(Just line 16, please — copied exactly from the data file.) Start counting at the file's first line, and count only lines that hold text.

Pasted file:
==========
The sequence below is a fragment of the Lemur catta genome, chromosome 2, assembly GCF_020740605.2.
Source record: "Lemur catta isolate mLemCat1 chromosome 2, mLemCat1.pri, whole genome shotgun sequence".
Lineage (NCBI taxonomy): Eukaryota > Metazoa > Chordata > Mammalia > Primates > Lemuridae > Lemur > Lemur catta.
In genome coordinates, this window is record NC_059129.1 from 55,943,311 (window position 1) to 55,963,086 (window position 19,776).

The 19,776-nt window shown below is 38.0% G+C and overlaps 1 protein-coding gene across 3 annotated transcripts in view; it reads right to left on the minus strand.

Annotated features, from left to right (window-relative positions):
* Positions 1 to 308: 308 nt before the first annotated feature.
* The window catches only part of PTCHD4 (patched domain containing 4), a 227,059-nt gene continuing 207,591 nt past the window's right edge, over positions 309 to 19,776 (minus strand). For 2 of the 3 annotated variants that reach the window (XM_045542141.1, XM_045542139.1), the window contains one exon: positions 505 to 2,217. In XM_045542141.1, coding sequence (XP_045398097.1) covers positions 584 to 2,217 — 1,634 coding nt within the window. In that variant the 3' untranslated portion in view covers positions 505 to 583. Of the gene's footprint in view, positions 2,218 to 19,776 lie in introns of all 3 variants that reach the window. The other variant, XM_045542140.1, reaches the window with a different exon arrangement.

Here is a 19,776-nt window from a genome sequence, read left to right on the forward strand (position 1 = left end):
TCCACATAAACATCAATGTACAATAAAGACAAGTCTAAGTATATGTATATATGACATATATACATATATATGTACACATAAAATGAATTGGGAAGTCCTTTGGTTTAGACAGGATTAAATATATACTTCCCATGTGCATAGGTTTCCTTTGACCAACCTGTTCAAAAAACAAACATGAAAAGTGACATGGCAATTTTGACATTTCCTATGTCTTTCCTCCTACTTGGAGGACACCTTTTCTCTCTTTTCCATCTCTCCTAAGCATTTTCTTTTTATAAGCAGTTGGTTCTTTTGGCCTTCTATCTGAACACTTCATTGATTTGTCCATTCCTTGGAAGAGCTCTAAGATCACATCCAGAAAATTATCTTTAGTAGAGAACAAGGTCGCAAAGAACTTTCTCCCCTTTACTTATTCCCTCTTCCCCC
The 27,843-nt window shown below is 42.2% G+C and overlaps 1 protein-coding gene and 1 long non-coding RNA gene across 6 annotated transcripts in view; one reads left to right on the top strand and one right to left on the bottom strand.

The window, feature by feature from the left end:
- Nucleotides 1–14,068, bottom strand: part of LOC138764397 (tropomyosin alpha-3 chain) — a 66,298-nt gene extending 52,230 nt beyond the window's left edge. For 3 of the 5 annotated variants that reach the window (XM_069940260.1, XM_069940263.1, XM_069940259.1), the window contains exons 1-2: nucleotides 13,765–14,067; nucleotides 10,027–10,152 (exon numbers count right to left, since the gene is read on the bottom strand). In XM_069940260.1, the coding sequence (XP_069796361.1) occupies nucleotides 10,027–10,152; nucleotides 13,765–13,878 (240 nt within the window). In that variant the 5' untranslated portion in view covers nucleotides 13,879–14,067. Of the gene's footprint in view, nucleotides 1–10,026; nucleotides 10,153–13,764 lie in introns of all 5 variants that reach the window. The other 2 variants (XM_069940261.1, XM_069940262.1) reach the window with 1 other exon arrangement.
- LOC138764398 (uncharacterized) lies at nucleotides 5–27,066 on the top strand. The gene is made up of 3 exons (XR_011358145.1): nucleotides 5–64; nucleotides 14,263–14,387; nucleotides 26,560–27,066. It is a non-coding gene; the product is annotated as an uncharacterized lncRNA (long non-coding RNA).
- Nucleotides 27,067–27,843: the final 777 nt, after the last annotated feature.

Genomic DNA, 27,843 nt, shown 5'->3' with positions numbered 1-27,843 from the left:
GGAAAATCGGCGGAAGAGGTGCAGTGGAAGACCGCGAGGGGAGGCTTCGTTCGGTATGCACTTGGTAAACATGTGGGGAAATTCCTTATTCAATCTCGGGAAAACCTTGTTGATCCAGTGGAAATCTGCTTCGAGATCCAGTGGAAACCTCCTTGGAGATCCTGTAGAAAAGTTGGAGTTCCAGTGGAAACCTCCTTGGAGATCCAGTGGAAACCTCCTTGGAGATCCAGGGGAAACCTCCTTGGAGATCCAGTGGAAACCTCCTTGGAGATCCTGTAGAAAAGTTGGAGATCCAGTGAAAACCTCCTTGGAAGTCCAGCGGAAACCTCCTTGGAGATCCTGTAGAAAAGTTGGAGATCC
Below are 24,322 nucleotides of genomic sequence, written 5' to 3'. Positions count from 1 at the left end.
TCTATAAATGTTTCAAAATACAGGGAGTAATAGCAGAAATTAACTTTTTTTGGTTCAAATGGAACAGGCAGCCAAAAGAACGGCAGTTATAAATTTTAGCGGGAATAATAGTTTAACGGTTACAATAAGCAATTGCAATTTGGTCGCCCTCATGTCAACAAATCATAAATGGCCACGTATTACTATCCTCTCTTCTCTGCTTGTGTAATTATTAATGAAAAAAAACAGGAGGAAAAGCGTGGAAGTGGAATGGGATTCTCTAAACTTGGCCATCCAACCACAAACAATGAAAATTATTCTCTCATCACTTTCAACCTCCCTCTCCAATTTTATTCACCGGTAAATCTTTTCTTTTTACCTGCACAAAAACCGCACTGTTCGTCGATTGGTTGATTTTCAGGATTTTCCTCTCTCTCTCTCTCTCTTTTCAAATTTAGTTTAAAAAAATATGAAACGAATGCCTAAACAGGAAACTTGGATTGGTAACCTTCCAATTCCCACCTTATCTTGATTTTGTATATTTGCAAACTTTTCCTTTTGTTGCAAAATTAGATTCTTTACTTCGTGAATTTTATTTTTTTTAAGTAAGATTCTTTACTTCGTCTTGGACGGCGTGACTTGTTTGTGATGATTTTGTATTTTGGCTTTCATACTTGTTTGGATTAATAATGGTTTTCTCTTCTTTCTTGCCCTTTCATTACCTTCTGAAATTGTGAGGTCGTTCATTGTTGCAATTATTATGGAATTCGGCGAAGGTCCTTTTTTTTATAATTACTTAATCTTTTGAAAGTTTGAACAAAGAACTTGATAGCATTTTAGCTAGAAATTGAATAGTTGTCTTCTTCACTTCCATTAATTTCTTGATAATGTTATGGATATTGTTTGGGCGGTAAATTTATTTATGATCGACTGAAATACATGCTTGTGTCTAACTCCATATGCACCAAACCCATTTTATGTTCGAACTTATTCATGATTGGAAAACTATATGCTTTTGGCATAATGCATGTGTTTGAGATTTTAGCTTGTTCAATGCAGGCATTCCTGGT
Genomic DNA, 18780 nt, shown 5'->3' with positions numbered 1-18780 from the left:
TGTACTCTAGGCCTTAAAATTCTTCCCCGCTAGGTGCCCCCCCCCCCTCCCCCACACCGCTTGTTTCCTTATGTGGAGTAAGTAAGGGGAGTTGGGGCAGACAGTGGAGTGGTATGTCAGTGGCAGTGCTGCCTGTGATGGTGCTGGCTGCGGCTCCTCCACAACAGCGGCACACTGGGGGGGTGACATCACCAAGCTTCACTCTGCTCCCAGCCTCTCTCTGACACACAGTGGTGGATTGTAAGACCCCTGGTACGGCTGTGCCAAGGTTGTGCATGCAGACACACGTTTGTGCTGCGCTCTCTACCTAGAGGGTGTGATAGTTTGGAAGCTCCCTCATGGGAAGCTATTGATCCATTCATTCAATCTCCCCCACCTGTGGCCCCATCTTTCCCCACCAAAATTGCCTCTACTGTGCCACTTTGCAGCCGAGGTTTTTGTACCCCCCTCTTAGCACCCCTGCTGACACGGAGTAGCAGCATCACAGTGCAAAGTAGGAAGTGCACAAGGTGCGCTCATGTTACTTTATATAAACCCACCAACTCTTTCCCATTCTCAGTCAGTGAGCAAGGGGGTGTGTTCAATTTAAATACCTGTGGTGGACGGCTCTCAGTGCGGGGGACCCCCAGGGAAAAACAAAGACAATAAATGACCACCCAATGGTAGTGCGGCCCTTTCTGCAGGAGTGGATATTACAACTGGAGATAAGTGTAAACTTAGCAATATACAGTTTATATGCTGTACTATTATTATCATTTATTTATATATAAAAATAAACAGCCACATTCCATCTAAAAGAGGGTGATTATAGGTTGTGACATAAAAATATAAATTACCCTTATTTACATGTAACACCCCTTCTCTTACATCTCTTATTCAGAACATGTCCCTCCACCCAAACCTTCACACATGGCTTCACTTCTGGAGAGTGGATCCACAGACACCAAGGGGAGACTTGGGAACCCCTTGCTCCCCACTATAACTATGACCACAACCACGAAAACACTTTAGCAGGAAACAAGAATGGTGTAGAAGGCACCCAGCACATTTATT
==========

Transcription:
Genomic DNA, 27,843 nt, shown 5'->3' with positions numbered 1-27,843 from the left: